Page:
11 October 2013

Crime School

The internet can be both boon and bane in modern society. Going online has become an easy method of shopping for goods, handling your banking and quickly looking up historical or reference items. All of these processes make for time savers and convenient access. But of course, for many of the "good" things in life, there can also be a dark side.

Several users of the internet like to peruse the videos on Youtube for entertainment or how-to-do-it-yourself information on repairing broken items around the house or even building a project from scratch. But, if you happen to look further, you'll find it's some of the other how-to-do-it videos that provide a crime school for junior thieves and wanna-be criminals.

For instance, let's say you use a combination lock on your bicycle when you leave it at a bike rack, or maybe you use that same lock to safe guard your personal goods in a gym locker at your favorite workout facility. Better think again. Those items are no longer safe with that combination lock. And, no, the potential thief does not need a large bolt cutter to open your lock. All he needs is a knife and a pop can. Watch this video:

Yes, it's as simple as it looks. Tried it myself on an old lock with a lost combination. Just a little practice and I opened it three times in a row. Discomforting for my peace of mind.

What's that you say, you lock your car in the garage at night and sleep soundly? Then you had better know there is another video showing criminals how to break into your garage in only six seconds, and they do it without a sledge hammer:

After watching that video, I found several which then showed how to prevent the six second break-in method. Now, my garage door mechanism has that little lever wired up so it cannot be tripped from the outside. You might want to check your own garage door opening mechanism to see if you have a potential problem.

There are also videos on how to open a car door with a tennis ball, which leads me to wonder what other how-to-commit-crimes videos are out there? It's a dark side to the internet, a training school for budding criminals.

You got thoughts on this subject?


  1. R.T., thanks for tipping me to something I should have known was out there, but hadn’t even considered before.

    I think I spent about a half hour looking at the videos. After I played your two, a whole slew of them came up in the video insertion areas of your post. Some gave amazingly detailed information regarding lock construction and picking/bumping techniques.

    My thoughts are: (1) We’ve blogged and commented about NetFlix on here, but I was surprised to see that they sponsor an online program in which bumping and picking are intricately explained/demonstrated—along with tips!

    (2) The most frightening title I saw, however, was “When should you shoot a policeman”! I didn’t even look at that one; have no desire to see the maker’s thoughts on the subject.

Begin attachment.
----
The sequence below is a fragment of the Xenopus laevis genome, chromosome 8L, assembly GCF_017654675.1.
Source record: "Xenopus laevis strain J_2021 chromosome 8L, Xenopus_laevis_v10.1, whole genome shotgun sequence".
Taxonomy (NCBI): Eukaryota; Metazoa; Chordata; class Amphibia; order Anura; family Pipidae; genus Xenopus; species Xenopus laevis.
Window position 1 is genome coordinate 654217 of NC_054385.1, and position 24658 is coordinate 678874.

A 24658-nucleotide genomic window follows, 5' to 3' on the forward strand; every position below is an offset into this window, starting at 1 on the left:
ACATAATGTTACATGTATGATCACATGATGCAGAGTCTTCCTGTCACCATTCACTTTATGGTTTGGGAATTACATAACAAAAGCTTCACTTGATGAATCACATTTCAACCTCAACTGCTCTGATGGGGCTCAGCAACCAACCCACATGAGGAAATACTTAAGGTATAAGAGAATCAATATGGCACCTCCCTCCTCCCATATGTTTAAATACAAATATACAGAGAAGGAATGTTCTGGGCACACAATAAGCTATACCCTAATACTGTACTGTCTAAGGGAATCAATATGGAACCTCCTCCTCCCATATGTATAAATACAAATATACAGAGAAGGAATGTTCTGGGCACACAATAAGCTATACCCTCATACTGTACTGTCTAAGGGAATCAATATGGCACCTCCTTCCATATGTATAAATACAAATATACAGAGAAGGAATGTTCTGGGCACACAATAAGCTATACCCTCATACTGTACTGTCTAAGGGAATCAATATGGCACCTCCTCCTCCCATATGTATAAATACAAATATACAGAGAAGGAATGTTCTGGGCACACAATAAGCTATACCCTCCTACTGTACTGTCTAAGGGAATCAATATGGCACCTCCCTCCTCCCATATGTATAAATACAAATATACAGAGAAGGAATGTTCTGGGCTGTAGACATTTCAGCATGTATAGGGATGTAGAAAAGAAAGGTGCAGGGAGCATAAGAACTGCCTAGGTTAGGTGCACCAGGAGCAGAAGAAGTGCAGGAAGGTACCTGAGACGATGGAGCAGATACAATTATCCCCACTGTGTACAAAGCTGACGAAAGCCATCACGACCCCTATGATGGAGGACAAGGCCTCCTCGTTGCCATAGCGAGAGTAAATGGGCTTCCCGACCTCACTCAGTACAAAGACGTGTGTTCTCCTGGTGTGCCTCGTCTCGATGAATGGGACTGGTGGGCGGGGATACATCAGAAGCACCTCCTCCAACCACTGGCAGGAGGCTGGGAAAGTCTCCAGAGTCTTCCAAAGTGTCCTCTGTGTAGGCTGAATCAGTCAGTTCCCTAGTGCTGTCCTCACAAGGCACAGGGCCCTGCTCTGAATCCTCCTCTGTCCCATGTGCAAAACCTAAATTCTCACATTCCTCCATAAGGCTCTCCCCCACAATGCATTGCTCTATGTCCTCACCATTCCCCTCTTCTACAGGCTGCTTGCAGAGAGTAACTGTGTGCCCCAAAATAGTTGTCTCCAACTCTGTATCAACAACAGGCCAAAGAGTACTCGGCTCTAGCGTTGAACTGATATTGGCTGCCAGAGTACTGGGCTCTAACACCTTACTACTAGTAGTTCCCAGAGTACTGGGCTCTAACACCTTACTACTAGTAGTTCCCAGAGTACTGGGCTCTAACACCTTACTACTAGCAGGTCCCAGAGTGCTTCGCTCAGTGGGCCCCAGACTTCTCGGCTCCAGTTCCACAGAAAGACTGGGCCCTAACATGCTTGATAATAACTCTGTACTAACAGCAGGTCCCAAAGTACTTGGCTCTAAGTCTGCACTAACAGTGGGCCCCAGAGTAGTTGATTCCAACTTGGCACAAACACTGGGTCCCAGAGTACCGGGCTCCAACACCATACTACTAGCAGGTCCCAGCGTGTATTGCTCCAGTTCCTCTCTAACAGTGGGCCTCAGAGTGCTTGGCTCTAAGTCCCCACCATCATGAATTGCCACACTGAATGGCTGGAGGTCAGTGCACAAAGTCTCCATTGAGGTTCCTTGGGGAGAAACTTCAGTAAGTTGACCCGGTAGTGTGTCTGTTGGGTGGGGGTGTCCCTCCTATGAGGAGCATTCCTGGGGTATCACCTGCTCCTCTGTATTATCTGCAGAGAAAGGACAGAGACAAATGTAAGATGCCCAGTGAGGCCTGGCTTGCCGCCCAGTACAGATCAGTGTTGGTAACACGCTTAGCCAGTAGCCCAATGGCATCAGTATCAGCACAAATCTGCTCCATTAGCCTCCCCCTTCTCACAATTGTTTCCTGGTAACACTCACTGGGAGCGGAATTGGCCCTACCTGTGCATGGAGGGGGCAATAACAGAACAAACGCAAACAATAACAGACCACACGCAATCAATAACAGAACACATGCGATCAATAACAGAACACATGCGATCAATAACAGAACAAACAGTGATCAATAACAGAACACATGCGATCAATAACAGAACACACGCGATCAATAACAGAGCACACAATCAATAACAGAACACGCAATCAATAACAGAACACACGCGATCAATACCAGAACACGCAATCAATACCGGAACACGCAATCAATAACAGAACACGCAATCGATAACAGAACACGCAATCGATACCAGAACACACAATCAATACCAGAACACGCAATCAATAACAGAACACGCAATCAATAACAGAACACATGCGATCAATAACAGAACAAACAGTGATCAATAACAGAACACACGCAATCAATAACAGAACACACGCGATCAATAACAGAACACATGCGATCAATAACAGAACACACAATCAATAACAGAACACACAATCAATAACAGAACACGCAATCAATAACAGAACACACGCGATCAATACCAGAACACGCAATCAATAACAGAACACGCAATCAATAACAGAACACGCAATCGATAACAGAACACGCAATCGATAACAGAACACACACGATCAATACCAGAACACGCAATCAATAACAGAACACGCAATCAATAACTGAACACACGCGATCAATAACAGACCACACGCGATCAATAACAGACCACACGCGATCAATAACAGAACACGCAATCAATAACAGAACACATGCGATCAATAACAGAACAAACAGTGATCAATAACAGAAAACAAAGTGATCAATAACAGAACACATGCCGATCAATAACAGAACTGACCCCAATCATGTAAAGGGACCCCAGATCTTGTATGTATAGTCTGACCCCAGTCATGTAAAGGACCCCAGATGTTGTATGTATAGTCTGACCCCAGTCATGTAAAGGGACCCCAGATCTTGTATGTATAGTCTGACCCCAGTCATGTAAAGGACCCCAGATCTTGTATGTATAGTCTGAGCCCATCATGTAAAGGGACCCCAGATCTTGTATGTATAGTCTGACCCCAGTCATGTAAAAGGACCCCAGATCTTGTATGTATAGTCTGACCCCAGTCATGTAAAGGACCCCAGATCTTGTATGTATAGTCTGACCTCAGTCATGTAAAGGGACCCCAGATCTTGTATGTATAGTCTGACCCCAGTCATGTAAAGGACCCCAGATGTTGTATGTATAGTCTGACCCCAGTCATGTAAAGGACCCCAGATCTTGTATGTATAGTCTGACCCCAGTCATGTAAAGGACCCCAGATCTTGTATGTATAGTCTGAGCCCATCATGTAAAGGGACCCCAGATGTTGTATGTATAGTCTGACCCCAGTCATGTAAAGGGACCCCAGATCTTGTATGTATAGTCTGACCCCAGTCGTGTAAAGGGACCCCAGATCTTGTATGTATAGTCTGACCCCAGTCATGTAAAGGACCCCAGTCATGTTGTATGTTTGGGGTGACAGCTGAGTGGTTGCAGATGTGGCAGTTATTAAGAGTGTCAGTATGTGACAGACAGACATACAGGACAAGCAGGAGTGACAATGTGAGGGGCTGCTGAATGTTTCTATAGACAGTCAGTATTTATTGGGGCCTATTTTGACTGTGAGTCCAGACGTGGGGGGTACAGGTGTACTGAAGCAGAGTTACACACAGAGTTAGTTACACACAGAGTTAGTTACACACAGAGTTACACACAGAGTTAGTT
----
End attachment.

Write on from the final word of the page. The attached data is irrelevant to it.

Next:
2. I keep thinking of "The Anarchist's Cookbook", which seems almost harmless now...

  3. Dix, i'm not sure why people post these crime videos, unless they think it shows how clever they are.

    Eve, I still have my copy of The Anarchist's Cookbook, but seldom consult it as that would be like using a Commodore 64 instead of a Dell XP these days since Youtube has all these how-to videos.

  4. (P)eople post these crime videos…(because)… they think it shows how clever they are.

    I think you’re right, R.T.

    Reminds me of a local firearms dealer with a big, indoor range—complete with a “shoot house”. On their ads, they used to show customers garbed in SWAT gear, armed with MP-5’s, practicing dynamic entry techniques. I never understood the need for such a market.

    But, a well-heeled guy at the cigar store bought a .50 cal. sniper rifle from them (after getting a background check, and forking over for the high-sticker-price license). That guy didn’t even know how to open the bipod on his rifle, the first time he showed it to me. LOL Then, he paid a king’s ransom to attend a special school at the manufacturer’s shooting range in another state. A month or two later, the shine had worn off the game, so he sold the rifle back to the dealer.

    He's actually a very nice guy. Knowing him, and talking to him over the years, I’m sure he never really even thought of using a .50 cal. to shoot somebody; he just wanted to know what it felt like to handle such a powerful weapon, to be able to say he’d mastered it.

    He mentioned, afterward, that he could have been a really good sniper. I didn’t have the heart to tell him the truth: The guys who really do that job earn their way into it, over time, through an investment of blood, sweat, and sometimes tears. Instead, wearing his tailored suit and $300 shoes, he wanted to get the experience without getting his hands dirty—let alone dealing with the filth, smell and discomfort that comes with wielding such a weapon as an actual sniper.

  5. I’m not surprised. Doesn’t information in our democrat society want to be free, especially on the internet, or so I keep reading.


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